Surprising story: Iowa basketball star Caitlin Clark has been a competitor since early days on youth soccer field. So what makes her play basketball and become the hottest name in college basketball? HISTORICAL TURNING POINT👇👇

Clark’s drive was evident long before she became the hottest name in college basketball

DES MOINES, IOWA – Before Caitlin Clark became the NCAA record setter, the advertising goldmine and the most exciting women’s basketball player on the court, she was simply Caitlin.

Caitlin the soccer player. The competitive kid. The athlete willing to try her hand at a variety of sports.

To understand who the Iowa basketball star – who will play for the Hawkeyes in the opening round of the NCAA Tournament Thursday night against UT-Martin/Holy Cross – you have to go back to her childhood.

Clark has scored an NCAA Division I record 3,771 points. She’s earned multiple All-American honors and was named the Naismith Women’s National Player of the Year. Her long-range 3-point baskets and dazzling passes have drawn celebrity fans like hip-hop performer Travis Scott and Baseball Hall of Fame pitcher Nolan Ryan.

When Lily Overstreet, a former youth soccer teammate who grew up in the Des Moines area, watches Clark launch buzzer-beating baskets on TV, her mind flashes back to when they were 11-year-olds.

“She was very intense, a fierce competitor,” Overstreet said. “Even from an early age, she would do what it took to win. You always wanted to be on her team.”

Overstreet and Clark were teammates from 11U to 14U. Clark played for two seasons at West Des Moines Dowling Catholic High School before concentrating on basketball. Overstreet now plays soccer at Drake University in Des Moines.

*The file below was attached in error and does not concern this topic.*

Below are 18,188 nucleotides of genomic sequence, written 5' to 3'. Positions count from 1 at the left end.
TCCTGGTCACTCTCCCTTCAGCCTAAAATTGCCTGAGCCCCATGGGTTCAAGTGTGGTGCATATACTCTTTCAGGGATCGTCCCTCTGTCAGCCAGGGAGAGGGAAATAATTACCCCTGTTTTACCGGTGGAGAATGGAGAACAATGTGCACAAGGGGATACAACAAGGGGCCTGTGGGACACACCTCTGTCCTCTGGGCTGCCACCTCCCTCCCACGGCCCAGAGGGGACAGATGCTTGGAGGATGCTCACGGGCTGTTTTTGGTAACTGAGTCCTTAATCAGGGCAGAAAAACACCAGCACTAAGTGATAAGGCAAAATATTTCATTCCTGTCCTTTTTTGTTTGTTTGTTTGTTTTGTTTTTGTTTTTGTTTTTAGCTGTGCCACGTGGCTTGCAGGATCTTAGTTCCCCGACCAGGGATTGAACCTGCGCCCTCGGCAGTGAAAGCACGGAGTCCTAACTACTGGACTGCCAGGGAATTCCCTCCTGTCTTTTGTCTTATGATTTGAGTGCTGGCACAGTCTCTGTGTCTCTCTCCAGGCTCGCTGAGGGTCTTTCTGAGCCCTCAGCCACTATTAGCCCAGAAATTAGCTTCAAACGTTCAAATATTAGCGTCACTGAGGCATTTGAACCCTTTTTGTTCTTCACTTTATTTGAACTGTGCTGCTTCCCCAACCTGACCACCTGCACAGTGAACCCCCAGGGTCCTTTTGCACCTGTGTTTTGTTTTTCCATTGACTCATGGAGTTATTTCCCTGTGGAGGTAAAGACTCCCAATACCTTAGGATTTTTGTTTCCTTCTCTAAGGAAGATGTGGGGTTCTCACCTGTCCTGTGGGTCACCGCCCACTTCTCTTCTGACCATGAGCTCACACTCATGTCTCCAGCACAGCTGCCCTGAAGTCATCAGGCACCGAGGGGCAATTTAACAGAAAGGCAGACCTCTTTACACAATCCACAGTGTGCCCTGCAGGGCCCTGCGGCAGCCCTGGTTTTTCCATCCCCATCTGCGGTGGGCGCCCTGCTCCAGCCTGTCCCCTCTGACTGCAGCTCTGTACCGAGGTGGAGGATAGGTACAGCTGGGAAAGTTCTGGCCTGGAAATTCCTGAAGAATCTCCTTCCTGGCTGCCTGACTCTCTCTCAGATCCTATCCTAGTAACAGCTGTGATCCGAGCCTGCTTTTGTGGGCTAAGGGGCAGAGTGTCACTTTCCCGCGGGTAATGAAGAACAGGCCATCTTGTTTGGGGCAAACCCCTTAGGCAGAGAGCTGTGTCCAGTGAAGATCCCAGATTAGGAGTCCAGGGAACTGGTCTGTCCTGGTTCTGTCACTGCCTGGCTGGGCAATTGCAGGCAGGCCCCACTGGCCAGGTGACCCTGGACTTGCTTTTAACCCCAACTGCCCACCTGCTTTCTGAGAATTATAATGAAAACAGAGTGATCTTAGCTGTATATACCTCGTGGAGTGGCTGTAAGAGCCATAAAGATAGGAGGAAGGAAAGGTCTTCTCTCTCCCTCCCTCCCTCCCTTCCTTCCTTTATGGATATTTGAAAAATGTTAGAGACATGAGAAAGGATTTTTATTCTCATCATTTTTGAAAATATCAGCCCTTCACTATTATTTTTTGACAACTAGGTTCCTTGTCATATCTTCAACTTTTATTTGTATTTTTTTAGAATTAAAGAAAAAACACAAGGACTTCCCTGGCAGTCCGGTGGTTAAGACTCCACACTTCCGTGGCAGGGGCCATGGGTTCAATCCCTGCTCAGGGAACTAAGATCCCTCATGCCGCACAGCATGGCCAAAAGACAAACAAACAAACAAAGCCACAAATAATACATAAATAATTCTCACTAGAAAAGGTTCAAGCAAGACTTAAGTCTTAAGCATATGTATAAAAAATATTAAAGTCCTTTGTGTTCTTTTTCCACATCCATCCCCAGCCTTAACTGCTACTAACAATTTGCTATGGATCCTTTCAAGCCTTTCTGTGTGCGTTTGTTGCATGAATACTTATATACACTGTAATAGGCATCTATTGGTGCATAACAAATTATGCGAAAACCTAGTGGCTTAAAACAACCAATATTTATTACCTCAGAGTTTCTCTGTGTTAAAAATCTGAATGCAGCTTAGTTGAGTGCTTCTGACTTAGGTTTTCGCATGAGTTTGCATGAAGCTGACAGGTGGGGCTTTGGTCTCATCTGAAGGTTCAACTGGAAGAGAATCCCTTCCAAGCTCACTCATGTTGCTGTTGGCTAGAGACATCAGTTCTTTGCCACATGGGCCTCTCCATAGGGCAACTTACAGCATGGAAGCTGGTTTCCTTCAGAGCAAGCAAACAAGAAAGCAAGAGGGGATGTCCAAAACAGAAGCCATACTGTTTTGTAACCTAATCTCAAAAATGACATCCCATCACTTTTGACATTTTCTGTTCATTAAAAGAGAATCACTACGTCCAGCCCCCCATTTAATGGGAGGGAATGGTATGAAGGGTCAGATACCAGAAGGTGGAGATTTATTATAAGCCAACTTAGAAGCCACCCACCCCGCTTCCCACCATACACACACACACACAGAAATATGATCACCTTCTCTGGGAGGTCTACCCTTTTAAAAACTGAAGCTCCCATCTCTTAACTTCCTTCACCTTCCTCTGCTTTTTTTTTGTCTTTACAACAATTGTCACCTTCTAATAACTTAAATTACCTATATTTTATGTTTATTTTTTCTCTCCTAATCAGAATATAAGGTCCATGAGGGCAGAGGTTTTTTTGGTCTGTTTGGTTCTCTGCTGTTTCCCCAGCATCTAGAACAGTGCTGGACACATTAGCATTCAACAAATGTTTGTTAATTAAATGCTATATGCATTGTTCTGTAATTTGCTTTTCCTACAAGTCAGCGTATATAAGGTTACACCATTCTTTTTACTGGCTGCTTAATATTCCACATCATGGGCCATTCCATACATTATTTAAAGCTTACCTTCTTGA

Caitlin Clark (pictured in the middle of the back row) starred in soccer at an early age as she tried many sports and activities including basketball. (Submitted photo)

Caitlin Clark (pictured in the middle of the back row) starred in soccer at an early age as she tried many sports and activities including basketball. (Submitted photo)

Clark was the type of player that would do whatever she needed to do to help her team. As an 11-year-old, the keeper on her club team was injured during a match and couldn’t play. Clark switched out her jersey and stepped into the goal – even though her role had been as a scorer and playmaker.

Even in an unnatural position, Clark fit in, arms outreached and shifting her body back and forth in goal to keep the opponents from scoring. Inexperienced, but naturally skilled beyond her years.

“She kind of looked like Spider-Man in the net,” Overstreet said.

Clark played a key role in the match and her team won.

Watch Clark on the TV screen and you’ll see an athlete who is loaded with confidence and wants to win. Part of that desire comes from her parents and extended family. Both dad Brent and mom Anne were good athletes; Brent is a member of the Simpson (Iowa) College athletic Hall of Fame in basketball and baseball. Her cousin Audrey Faber was a basketball star at Creighton. Grandfather Bob Nizzi was a football coach.

“She kind of looked like Spider-Man in the net,” Overstreet said.

Clark played a key role in the match and her team won.

Watch Clark on the TV screen and you’ll see an athlete who is loaded with confidence and wants to win. Part of that desire comes from her parents and extended family. Both dad Brent and mom Anne were good athletes; Brent is a member of the Simpson (Iowa) College athletic Hall of Fame in basketball and baseball. Her cousin Audrey Faber was a basketball star at Creighton. Grandfather Bob Nizzi was a football coach.

That desire to compete was fed to her.

“It probably comes from both of our families,” Brent Clark said.

Even during holiday “white elephant” gift exchanges, family members would argue and shout over wrapped packages.

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